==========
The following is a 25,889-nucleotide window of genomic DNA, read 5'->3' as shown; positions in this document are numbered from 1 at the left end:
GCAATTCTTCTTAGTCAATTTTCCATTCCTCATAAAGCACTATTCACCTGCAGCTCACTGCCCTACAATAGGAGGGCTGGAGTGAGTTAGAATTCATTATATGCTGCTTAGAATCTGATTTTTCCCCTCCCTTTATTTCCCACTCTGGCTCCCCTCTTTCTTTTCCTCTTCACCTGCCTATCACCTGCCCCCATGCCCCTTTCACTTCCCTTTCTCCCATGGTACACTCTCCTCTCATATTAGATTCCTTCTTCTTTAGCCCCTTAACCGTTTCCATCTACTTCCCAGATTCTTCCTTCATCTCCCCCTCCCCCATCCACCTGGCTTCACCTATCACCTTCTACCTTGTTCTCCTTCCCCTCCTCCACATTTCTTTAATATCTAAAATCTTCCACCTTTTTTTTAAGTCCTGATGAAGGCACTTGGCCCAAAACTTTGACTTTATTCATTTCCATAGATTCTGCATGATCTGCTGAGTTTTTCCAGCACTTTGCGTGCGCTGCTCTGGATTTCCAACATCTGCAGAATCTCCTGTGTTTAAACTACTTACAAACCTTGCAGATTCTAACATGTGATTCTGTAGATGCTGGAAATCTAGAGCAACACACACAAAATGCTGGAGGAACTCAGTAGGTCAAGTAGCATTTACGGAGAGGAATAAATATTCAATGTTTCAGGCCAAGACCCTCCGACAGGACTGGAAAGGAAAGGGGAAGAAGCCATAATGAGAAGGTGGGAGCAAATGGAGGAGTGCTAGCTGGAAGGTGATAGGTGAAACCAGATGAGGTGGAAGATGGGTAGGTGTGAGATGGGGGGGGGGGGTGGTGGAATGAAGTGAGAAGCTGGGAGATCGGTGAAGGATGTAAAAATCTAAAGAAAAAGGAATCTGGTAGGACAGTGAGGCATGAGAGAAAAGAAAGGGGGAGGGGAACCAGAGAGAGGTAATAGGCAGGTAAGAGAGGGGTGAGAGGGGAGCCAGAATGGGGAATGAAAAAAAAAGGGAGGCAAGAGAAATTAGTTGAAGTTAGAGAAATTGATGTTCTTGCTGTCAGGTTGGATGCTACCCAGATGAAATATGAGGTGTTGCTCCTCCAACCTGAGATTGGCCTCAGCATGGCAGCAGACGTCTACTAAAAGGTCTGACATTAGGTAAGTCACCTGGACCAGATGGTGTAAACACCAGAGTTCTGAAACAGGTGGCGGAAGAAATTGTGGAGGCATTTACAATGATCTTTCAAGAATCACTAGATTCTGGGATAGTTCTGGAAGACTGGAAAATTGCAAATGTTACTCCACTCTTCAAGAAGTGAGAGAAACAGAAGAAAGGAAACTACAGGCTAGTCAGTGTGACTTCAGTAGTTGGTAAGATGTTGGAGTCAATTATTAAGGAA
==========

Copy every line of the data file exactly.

The following is a 25,889-nucleotide window of genomic DNA, read 5'->3' as shown; positions in this document are numbered from 1 at the left end:
GCAATTCTTCTTAGTCAATTTTCCATTCCTCATAAAGCACTATTCACCTGCAGCTCACTGCCCTACAATAGGAGGGCTGGAGTGAGTTAGAATTCATTATATGCTGCTTAGAATCTGATTTTTCCCCTCCCTTTATTTCCCACTCTGGCTCCCCTCTTTCTTTTCCTCTTCACCTGCCTATCACCTGCCCCCATGCCCCTTTCACTTCCCTTTCTCCCATGGTACACTCTCCTCTCATATTAGATTCCTTCTTCTTTAGCCCCTTAACCGTTTCCATCTACTTCCCAGATTCTTCCTTCATCTCCCCCTCCCCCATCCACCTGGCTTCACCTATCACCTTCTACCTTGTTCTCCTTCCCCTCCTCCACATTTCTTTAATATCTAAAATCTTCCACCTTTTTTTTAAGTCCTGATGAAGGCACTTGGCCCAAAACTTTGACTTTATTCATTTCCATAGATTCTGCATGATCTGCTGAGTTTTTCCAGCACTTTGCGTGCGCTGCTCTGGATTTCCAACATCTGCAGAATCTCCTGTGTTTAAACTACTTACAAACCTTGCAGATTCTAACATGTGATTCTGTAGATGCTGGAAATCTAGAGCAACACACACAAAATGCTGGAGGAACTCAGTAGGTCAAGTAGCATTTACGGAGAGGAATAAATATTCAATGTTTCAGGCCAAGACCCTCCGACAGGACTGGAAAGGAAAGGGGAAGAAGCCATAATGAGAAGGTGGGAGCAAATGGAGGAGTGCTAGCTGGAAGGTGATAGGTGAAACCAGATGAGGTGGAAGATGGGTAGGTGTGAGATGGGGGGGGGGGGTGGTGGAATGAAGTGAGAAGCTGGGAGATCGGTGAAGGATGTAAAAATCTAAAGAAAAAGGAATCTGGTAGGACAGTGAGGCATGAGAGAAAAGAAAGGGGGAGGGGAACCAGAGAGAGGTAATAGGCAGGTAAGAGAGGGGTGAGAGGGGAGCCAGAATGGGGAATGAAAAAAAAAGGGAGGCAAGAGAAATTAGTTGAAGTTAGAGAAATTGATGTTCTTGCTGTCAGGTTGGATGCTACCCAGATGAAATATGAGGTGTTGCTCCTCCAACCTGAGATTGGCCTCAGCATGGCAGCAGACGTCTACTAAAAGGTCTGACATTAGGTAAGTCACCTGGACCAGATGGTGTAAACACCAGAGTTCTGAAACAGGTGGCGGAAGAAATTGTGGAGGCATTTACAATGATCTTTCAAGAATCACTAGATTCTGGGATAGTTCTGGAAGACTGGAAAATTGCAAATGTTACTCCACTCTTCAAGAAGTGAGAGAAACAGAAGAAAGGAAACTACAGGCTAGTCAGTGTGACTTCAGTAGTTGGTAAGATGTTGGAGTCAATTATTAAGGAA